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So, maybe the black community’s main concern right now isn’t whether protesters are standing three or six feet apart or whether a few desperate souls steal some T-shirts or even set a police station on fire, but whether their sons, husbands, brothers and fathers will be murdered by cops or wannabe cops just for going on a walk, a jog, a drive. Or whether being black means sheltering at home for the rest of their lives because the racism virus infecting the country is more deadly than COVID-19.

What you should see when you see black protesters in the age of Trump and coronavirus is people pushed to the edge, not because they want bars and nail salons open, but because they want to live. To breathe.

Worst of all, is that we are expected to justify our outraged behavior every time the cauldron bubbles over. Almost 70 years ago, Langston Hughes asked in his poem “Harlem”: “What happens to a dream deferred? /… Maybe it sags / like a heavy load. / Or does it explode?”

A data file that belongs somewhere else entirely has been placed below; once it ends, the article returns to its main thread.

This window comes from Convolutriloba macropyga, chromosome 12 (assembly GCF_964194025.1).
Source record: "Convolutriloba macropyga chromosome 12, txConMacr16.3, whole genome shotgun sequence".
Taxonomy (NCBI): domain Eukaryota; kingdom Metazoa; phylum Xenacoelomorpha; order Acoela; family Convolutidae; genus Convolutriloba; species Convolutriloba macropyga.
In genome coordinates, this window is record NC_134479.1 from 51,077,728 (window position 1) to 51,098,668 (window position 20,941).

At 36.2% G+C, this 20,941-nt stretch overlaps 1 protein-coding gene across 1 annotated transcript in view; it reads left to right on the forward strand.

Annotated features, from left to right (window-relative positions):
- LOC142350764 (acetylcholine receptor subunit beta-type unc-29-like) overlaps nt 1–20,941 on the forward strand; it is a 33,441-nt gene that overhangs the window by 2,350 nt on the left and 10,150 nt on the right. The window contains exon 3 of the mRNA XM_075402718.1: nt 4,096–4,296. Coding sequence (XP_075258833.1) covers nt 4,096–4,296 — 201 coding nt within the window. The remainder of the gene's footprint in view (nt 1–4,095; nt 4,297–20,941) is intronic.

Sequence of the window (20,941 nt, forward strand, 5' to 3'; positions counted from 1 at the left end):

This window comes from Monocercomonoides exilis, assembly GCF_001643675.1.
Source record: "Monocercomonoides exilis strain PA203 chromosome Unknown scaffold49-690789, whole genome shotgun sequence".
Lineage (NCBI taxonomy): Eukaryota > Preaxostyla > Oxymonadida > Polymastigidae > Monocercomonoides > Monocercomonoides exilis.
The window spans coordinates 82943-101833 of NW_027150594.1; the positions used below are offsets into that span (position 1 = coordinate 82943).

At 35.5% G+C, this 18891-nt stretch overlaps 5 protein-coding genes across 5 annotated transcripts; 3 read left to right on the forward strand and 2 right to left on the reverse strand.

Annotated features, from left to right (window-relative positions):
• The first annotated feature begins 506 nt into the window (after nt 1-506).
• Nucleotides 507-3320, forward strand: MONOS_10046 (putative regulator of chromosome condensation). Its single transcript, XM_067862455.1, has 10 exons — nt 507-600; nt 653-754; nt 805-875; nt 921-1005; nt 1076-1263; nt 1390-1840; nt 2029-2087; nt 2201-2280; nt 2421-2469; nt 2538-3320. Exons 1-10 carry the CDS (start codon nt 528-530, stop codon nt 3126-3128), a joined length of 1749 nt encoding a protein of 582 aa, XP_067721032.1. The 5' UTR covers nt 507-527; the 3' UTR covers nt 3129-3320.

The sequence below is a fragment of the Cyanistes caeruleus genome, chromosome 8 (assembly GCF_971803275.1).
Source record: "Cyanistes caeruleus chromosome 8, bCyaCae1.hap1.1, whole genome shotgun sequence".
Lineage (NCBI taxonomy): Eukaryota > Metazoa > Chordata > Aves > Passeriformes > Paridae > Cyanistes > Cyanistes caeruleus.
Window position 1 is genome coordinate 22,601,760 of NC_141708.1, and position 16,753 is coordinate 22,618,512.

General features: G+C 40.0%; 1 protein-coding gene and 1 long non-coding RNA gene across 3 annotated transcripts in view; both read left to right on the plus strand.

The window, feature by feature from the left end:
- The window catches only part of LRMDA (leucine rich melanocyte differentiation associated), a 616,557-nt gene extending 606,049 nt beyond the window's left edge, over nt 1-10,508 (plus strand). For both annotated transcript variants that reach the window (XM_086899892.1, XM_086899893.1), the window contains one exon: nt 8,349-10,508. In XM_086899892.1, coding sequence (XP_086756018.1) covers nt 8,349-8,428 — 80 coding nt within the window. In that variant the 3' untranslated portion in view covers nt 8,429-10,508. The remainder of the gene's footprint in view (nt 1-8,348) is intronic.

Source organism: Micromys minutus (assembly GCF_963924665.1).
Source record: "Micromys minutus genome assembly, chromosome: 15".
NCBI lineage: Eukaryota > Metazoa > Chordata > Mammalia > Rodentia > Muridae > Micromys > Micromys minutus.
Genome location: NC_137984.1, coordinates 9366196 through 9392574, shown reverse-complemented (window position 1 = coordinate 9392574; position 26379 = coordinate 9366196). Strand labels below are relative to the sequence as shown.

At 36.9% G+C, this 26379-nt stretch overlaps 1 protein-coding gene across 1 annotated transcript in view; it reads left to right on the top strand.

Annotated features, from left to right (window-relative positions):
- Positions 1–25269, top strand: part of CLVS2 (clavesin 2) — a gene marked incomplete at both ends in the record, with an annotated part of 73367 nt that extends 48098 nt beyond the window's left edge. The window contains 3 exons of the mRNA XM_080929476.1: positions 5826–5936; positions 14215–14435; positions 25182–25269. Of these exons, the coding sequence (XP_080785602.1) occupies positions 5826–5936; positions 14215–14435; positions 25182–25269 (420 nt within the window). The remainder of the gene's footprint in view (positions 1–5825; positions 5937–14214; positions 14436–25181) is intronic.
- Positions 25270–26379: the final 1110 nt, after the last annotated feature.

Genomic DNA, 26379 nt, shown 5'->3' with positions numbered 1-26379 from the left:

Fifty years ago, Marvin Gaye sang in “Inner City Blues”: “Make me wanna holler / The way they do my life.” And today, despite the impassioned speeches of well-meaning leaders, white and black, they want to silence our voice, steal our breath.

So what you see when you see black protesters depends on whether you’re living in that burning building or watching it on TV with a bowl of corn chips in your lap waiting for “NCIS” to start.

What I want to see is not a rush to judgment, but a rush to justice.

Kareem Abdul-Jabbar, a recipient of the Presidential Medal of Freedom and the N.B.A.’s all-time leading scorer, is the author of 16 books, including, most recently, “Mycroft & Sherlock —The Empty Birdcage” www.kareemabduljabbar.com